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Covid-19 (Enterprise, Trade and Employment): Statements (Continued)

Thursday, 18 February 2021

Dáil Éireann Debate
Vol. 1004 No. 4
Unrevised

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(Speaker Continuing)

[Deputy Robert Troy: Information on Robert Troy Zoom on Robert Troy] It is estimated that up to 7,500 eligible businesses may benefit from this scheme.

  This scheme will help address some of the needs of businesses as we navigate the ongoing public health crisis, keeping viable businesses in operation and supporting jobs. However, it is important to recognise that the scheme is not a silver bullet and while many more businesses will be able to avail of the many Government supports, there are others which cannot, such as the event sector. I will continue to work with this sector and with my colleagues in government, particularly the Minister for Tourism, Culture, Arts, Gaeltacht, Sport and Media, Deputy Catherine Martin, to ensure that this sector is further supported.

Deputy Louise O'Reilly: Information on Louise O'Reilly Zoom on Louise O'Reilly I am sharing some time with my colleague, Teachta Doherty. I ask the Minister that we would go back and forth with the questions and answers and try to respect the time, if possible. Time is short and I do not want to go into my colleague's time. Also, if there is a question that requires a follow-up I ask that we may engage afterwards on it.

I will start by raising the issue of Ulster Bank. I am aware that my colleague, Teachta Doherty, raised it already in the context of the broader implications but I want to focus on the men and women employed in Ulster Bank, many of whom found out through the media about the potential decision being made by NatWest so, naturally, they are extremely concerned. There is enough going on in the world without that. Has the Minister been in touch with Ulster Bank to discuss the potential losses of 2,500 jobs in this State and the 600 that potentially could be lost in the North? I ask him to use some of the time today to publicly express support for the use of the transfer of undertakings legislation to ensure that as many of those jobs in the bank, specifically those in the sales and services sector, are protected.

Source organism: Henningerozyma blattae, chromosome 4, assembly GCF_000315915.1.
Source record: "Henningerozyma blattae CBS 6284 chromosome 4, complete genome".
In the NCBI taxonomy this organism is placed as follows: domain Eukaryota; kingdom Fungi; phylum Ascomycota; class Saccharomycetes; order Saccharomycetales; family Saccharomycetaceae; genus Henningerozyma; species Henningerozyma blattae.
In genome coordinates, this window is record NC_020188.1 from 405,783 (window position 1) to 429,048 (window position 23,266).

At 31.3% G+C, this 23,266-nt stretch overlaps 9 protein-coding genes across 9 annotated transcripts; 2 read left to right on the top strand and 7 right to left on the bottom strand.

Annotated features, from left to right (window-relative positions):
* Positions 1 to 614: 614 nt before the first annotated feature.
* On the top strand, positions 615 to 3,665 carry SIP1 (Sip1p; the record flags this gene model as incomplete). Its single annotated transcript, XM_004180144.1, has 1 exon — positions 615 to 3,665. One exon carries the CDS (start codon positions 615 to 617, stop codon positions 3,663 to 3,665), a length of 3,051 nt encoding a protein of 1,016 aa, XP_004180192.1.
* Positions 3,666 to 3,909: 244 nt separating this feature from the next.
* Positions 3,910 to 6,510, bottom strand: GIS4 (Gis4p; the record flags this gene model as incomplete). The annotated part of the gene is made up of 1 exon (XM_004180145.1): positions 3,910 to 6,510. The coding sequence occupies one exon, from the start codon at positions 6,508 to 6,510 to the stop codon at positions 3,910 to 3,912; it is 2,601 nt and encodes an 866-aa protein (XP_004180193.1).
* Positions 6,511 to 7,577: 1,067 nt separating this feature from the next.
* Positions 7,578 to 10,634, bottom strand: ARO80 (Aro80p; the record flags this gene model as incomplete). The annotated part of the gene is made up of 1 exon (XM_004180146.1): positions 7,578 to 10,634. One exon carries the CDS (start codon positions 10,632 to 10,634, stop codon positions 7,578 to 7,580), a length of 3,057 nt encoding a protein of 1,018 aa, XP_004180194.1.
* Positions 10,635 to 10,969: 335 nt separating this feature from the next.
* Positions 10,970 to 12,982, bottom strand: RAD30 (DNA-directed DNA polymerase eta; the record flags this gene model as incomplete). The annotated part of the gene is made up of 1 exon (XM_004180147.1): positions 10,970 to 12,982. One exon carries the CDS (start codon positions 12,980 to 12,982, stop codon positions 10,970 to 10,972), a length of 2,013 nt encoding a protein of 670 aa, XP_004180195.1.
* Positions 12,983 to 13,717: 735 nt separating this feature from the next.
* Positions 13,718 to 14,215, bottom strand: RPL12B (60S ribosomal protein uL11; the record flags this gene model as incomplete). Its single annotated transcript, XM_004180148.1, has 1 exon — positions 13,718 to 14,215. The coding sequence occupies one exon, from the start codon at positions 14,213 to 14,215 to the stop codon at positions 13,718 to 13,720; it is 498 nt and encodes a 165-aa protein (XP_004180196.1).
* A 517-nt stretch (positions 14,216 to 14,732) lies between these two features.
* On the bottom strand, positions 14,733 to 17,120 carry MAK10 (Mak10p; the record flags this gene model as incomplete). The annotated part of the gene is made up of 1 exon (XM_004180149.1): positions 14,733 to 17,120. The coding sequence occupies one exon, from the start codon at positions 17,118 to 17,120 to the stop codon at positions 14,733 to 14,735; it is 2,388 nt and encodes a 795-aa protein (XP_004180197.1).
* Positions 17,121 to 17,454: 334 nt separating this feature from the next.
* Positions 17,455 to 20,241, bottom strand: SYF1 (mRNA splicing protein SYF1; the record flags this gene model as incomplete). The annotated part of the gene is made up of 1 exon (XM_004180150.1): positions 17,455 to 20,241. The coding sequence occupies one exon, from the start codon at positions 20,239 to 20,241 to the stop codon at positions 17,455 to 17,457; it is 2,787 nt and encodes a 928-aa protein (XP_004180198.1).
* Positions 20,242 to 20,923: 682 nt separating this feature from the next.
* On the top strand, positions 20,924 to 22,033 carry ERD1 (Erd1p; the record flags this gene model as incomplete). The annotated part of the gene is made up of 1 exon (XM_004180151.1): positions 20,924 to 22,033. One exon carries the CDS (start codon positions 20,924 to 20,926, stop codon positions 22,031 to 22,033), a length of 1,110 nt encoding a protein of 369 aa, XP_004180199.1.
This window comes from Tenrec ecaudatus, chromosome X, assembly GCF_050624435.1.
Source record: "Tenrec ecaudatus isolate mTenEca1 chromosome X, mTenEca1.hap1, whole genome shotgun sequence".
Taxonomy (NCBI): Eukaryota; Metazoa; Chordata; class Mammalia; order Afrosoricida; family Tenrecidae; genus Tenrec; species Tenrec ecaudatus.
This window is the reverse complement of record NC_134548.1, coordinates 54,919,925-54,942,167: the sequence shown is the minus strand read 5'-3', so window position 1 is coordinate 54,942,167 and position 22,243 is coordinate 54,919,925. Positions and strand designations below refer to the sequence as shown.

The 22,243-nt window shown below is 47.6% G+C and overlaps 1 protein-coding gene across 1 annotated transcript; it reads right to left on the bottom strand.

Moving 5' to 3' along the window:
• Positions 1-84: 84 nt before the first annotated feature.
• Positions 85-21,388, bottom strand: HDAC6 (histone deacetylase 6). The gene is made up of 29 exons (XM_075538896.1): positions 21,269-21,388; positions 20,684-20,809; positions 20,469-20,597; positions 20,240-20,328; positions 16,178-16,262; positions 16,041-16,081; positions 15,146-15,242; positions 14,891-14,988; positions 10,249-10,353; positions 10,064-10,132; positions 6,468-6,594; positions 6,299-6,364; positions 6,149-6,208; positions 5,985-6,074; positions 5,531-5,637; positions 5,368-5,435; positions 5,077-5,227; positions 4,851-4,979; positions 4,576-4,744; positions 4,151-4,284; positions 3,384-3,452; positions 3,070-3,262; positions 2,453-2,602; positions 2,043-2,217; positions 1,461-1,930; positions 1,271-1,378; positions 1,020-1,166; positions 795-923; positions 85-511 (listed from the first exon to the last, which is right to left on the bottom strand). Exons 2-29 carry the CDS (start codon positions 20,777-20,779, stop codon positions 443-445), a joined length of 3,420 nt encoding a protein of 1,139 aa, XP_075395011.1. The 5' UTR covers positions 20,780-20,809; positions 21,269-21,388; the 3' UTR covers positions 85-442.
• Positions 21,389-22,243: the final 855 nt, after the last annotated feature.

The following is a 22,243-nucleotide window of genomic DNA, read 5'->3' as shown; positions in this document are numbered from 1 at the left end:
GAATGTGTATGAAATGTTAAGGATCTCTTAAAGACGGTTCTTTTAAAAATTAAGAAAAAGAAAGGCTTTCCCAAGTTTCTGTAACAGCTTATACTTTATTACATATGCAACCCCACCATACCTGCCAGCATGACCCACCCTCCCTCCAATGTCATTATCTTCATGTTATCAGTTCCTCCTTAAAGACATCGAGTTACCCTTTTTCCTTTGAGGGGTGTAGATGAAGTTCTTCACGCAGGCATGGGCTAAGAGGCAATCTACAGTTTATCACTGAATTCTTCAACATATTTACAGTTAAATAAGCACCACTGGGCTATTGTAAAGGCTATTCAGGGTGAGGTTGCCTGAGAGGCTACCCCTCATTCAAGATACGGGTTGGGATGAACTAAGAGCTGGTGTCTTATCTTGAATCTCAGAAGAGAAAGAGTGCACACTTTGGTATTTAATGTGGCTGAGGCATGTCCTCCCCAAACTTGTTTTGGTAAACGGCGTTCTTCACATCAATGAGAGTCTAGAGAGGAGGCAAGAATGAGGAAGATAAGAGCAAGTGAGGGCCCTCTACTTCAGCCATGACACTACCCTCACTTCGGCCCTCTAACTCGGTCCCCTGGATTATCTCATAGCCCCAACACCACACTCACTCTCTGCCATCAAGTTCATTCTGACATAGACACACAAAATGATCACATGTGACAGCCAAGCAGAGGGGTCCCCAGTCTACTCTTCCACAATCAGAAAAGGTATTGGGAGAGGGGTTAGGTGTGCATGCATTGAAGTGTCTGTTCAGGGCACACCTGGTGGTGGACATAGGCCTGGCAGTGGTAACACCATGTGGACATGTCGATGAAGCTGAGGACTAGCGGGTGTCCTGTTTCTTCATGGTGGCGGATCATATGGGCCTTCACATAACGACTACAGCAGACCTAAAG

The Minster's Department will be working to assess the broader implications. There are implications for workers. There will be implications for business also. We are talking about the potential loss of jobs but there will be implications in the event that the decision goes the way believe it will go. There will be implications for businesses and for those workers. I ask the Minister to arrange a briefing for the Opposition spokespersons on this and also to bring us up to speed on the actions his Department will be taking to support the jobs and those businesses impacted by this decision. I ask also that the Minister would engage, as a matter of priority, with the Financial Services Union, FSU. I am aware it is seeking an emergency meeting with him to discuss how some or all of those jobs can be saved.

Deputy Leo Varadkar: Information on Leo Varadkar Zoom on Leo Varadkar I thank the Deputy. The Minister for Finance is leading on this issue on behalf of the Government. He has been in touch, as recently as yesterday, with Ulster Bank and its parent, NatWest. He has also met with the FSU. He is keeping me, the Taoiseach and the Minister for Transport, Deputy Ryan, informed of the situation but he is the lead person for the Government on all aspects relating to the Ulster Bank situation.